Twenty-six years ago today, the film It’s My Party premiered. I saw a matinee of it alone, not fully expecting to know what was going to happen. I cried for 105 of the 110 minutes.
This movie was one of the first feature films to address the topic of AIDS patients dying with dignity. The film is based on the true events of the death of Harry Stein, accomplished architect and designer, who was actually director Kleiser’s ex-lover. Stein’s actual farewell party was held in 1992.
Title: It’s My Party
Directed by: Randal Kleiser
Produced by: Randal Kleiser, Robert Fitzpatrick, Gregory Hinton, Harry Knapp, Dessie Markovsky, Joel Thurm
Written by: Randal Kleiser
Starring: Eric Roberts, Margaret Cho, Lee Grant, Gregory Harrison, Olivia Newton-John, Marlee Matlin, Bronson Pinchot, George Segal
Music by: Basil Poledouris
Cinematography: Bernd Heinl
Edited by: Ila von Hasperg
Production Company: Opala Productions, United Artists
Distributed by: MGM Distribution Co.
Release date: March 22, 1996
Running time: 110 minutes
Country: United States
Box office: $622,503
It’s My Party chronicles a two-day party hosted by Nick Stark (Eric Roberts) a gay architect who, having been diagnosed with progressive multifocal leukoencephalopathy, will fall into a state of mental lapse lasting for months until his death. He decides to host a party for his family and friends, at the end of which he will commit suicide by taking Seconal.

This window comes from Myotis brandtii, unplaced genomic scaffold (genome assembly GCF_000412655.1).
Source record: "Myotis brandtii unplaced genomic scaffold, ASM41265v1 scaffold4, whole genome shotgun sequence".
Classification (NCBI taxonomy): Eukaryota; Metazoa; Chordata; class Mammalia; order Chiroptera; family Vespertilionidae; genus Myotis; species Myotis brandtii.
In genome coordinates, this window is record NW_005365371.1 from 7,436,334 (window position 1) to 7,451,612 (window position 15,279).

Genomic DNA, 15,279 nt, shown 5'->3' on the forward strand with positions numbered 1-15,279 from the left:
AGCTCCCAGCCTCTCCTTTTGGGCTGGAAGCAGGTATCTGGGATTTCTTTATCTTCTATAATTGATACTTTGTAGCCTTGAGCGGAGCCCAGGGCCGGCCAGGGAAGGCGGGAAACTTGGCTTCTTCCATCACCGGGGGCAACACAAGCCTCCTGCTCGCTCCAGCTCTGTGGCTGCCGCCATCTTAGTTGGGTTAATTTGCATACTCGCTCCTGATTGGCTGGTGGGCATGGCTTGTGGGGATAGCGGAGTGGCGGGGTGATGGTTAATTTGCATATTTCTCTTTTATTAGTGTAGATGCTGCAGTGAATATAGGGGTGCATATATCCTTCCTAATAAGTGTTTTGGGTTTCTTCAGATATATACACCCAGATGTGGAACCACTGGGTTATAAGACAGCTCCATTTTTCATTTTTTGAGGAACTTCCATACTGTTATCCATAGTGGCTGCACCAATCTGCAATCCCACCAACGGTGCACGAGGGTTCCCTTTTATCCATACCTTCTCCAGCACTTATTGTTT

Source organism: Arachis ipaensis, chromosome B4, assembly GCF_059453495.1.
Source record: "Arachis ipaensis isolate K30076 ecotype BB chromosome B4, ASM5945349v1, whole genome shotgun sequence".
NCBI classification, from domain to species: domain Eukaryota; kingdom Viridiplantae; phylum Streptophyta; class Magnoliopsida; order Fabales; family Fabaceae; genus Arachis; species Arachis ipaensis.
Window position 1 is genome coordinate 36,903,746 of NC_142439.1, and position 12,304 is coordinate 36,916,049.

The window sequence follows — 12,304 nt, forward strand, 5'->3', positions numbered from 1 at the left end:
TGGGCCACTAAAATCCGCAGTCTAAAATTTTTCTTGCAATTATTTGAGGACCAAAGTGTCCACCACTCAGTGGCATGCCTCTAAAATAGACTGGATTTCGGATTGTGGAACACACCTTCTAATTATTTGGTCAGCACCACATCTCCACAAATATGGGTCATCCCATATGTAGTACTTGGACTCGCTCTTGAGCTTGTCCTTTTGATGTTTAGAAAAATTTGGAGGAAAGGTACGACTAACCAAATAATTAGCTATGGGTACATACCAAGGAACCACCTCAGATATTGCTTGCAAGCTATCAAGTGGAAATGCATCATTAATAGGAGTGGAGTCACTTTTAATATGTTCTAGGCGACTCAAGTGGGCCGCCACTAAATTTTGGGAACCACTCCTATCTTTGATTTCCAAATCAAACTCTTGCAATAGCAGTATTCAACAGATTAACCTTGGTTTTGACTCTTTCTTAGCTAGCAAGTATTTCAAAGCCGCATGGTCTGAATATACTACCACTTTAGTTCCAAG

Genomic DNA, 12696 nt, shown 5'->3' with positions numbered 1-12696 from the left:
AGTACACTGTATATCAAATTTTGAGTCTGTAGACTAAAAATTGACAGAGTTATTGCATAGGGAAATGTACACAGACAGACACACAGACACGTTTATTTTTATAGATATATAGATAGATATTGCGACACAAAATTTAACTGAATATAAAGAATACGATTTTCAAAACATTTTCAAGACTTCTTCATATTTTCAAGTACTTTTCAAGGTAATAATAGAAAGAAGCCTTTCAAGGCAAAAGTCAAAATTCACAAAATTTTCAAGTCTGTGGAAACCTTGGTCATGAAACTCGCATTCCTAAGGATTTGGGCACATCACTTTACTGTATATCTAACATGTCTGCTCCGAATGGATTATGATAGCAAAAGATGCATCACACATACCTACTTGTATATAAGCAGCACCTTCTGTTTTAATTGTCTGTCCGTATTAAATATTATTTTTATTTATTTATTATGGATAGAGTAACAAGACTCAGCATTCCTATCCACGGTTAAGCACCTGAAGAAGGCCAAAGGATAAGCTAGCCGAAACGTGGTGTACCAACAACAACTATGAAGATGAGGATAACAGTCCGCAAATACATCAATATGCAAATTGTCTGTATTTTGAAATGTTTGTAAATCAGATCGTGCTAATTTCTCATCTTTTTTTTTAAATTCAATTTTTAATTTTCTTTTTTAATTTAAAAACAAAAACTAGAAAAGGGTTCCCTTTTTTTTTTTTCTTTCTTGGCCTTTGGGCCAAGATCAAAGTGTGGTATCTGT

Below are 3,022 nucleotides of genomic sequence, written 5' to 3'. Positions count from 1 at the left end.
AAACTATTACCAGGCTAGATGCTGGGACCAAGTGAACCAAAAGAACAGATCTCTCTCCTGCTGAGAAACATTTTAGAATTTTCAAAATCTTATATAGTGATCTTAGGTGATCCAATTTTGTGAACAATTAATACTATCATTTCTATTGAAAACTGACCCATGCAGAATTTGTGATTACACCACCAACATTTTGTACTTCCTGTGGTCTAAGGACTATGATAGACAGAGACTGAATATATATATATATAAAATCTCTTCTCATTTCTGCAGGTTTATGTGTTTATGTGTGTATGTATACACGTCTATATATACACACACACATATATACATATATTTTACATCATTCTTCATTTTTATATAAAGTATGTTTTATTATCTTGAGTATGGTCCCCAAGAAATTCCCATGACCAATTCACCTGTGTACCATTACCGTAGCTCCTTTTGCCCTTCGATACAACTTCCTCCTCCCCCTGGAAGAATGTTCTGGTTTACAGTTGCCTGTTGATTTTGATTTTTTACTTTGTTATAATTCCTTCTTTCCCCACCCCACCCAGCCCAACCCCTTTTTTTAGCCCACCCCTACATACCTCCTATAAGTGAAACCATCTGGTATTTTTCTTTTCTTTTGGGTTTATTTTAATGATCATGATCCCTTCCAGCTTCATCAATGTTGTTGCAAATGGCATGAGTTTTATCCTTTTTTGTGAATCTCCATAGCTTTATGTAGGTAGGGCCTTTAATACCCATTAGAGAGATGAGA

“You won’t leave me, will you?” Nick asks his estranged lover, Brandon Theis (Gregory Harrison) a B movie director, shortly after revealing to him the results of his last blood test for HIV. “I don’t want to die alone.” In spite of Brandon’s protestations, the two soon find the love they had shared for many years in ruins. One year after their breakup, Nick is confronted with a ravaged immune system and a CT Scan and lab values which, along with his worsening forgetfulness, clinches the diagnosis of Progressive multifocal leukoencephalopathy (PML) — a condition he has seen claim his friends and one which he vows will not take him. Due to the aggressive nature of the disease, he has only a few days of conscious life remaining. His plan, he announces to family and “extended family,” is to voluntarily end his life himself before the disease renders him unrecognizable to those he loves and he, in turn, is unable to recognize them. Uninvited to the farewell party, Brandon’s presence is greeted with jeers from those who see him as having abandoned Nick in his time of greatest need.